But things started to go awry almost immediately after we landed at the airport. Illich and I got bagels at the airport while we waited for my sister and little nephew to land (their flight was an hour late). The bagels came wrapped in paper, but I planned to put the paper in my zip bag for composting later. I was on the phone with someone, and didn’t notice him throw everything away. Then when my sister arrived, the rental car agency said they didn’t have any car seats, so we had to run to Walmart to get one. Once we were there, my sister asked what the invitation said we needed to bring. Illich and I had brought flashlights, but the invitation also said we should bring picnic food for lunch on Saturday, and camping chairs.
Well, bulk is not in Walmart’s vocabulary, and we were already running late enough that I didn’t want to make us drive around, looking for a natural foods store. So we stocked up on food: grapes, sliced cheese, deli turkey, croissants, and trail mix, all wrapped in unrecyclable plastic of some kind. We also bought scandalously cheap camping chairs (how on earth does one manufacture a camping chair for $8.99?) and two $1 flashlights for my sister and nephew.
There’s a Burning Man term I thought of during this whole thing: Sparkle Pony. It means someone who shows up completely unprepared – no water, no reusable cup, no place to stay – and expects everyone to take care of them. I was not going to be a sparkle pony. I had a backpack full of reusables, our camping chairs, and our food.
On the way there, we stopped for coffee, and I was pleased to find that the little mountain town market charges $1 for Fair Trade coffee if you bring your own cup.
In this case, however, we could have sparkle ponied and arrived empty handed, and made it out OK. When we got to the mountain property, they had a big pot of chili simmering and gave us some. And while the camping chairs were nice to have that night, we could have got along without them, sitting on a makeshift bench by the bonfire. All the utensils and plates were compostable, the cups were mason jars we could keep, and the napkins were cloth and also ours to keep.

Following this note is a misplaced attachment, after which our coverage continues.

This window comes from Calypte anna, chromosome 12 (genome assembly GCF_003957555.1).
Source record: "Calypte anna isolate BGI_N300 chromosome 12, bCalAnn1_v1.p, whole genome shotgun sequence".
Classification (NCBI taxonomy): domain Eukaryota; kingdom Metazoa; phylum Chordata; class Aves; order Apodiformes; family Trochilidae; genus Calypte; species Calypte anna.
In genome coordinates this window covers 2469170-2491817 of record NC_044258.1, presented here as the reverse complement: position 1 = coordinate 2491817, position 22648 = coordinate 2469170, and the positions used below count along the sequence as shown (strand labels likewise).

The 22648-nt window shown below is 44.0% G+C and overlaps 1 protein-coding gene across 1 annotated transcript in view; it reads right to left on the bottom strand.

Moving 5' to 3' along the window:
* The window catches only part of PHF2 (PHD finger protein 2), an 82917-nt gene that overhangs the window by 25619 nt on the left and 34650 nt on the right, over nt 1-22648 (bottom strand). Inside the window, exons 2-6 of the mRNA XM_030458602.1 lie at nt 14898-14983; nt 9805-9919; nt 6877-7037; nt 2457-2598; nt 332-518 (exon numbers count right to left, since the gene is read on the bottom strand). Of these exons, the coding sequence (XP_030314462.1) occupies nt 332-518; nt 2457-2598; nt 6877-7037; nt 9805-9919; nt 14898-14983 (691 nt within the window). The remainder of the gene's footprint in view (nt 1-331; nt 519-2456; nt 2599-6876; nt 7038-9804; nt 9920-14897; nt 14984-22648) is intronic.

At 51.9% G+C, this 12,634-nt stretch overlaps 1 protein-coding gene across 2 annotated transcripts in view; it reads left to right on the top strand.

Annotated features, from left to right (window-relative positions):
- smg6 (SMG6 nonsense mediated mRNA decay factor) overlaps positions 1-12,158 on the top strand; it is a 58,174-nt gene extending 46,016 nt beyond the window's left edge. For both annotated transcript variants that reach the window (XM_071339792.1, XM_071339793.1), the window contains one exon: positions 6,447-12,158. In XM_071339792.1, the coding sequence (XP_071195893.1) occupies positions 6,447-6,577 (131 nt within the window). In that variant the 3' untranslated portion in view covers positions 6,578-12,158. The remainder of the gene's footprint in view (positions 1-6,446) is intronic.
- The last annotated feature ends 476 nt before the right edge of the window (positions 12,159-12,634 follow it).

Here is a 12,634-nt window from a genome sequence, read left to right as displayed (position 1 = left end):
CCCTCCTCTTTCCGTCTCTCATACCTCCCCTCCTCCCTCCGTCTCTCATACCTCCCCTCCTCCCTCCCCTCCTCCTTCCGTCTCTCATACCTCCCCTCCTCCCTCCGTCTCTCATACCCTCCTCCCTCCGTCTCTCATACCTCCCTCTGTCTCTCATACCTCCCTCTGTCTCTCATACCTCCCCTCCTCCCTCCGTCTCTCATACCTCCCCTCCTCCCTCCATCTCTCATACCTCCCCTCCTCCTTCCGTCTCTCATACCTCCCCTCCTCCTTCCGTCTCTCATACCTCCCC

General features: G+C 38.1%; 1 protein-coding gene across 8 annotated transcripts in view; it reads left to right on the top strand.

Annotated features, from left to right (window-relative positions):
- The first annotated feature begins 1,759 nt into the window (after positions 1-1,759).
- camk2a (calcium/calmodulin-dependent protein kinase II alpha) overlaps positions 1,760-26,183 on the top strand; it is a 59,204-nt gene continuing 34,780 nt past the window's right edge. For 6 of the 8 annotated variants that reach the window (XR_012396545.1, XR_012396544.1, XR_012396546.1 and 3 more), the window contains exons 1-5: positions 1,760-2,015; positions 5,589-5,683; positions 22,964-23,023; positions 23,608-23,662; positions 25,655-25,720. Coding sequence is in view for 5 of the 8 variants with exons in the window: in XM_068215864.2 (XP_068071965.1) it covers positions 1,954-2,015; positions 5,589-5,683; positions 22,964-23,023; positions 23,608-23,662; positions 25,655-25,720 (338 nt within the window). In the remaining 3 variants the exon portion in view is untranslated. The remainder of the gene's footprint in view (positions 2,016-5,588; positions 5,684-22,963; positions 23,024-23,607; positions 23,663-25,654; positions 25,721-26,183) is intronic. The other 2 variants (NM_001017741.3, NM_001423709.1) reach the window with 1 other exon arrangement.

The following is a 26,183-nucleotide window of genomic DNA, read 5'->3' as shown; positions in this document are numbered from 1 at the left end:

It seems like I over prepared, and in doing so, created waste.
I got closer, but I will never be perfect.
Despite my implementing new ways to reduce my waste, I still created some:
- Plastic wrap for toilet paper. (My dude refuses the eco-friendly stuff.)
- Plastic bag for granola. (Can I also blame my dude? He went grocery shopping while I was away. He tries!)
- Plastic liner for ghee butter top.
- Bottle cap
- Straw (at a restaurant, my water came with the straw before I could say anything.)
- Hello, my name is… sticker (From a mentoring session)
- Produce stickers
- Numi tea wrapper
- Disposable coffee cup
I did implement some new habits to cut down on my waste. I have new accessories, a few new tricks. I could get slightly closer to waste enlightenment, to trash unattachment. I could shop at the farmer’s market. I could overrule my fiancé and tell him that we’re getting the toilet paper he hates. I could be better about preparing (or refusing to prepare, as it were). But little things will always find their way into my life during a week.
And I’m OK with that. For me, it’s less about perfection, about a gimmick, or a neatly packaged storyline. With all things in my life and this blog, it’s about doing my best while balancing my priorities, and modeling behavior that – while not perfect – if everyone did it, would lead to huge changes would occur in the way we produce waste as a society.
I know this messy imperfection doesn’t make my story as compelling or interesting. I know it will get me fewer clicks. But it’s the pedestrian truth. It speaks to the reality of my life, ad probably yours. And I think that is really valuable.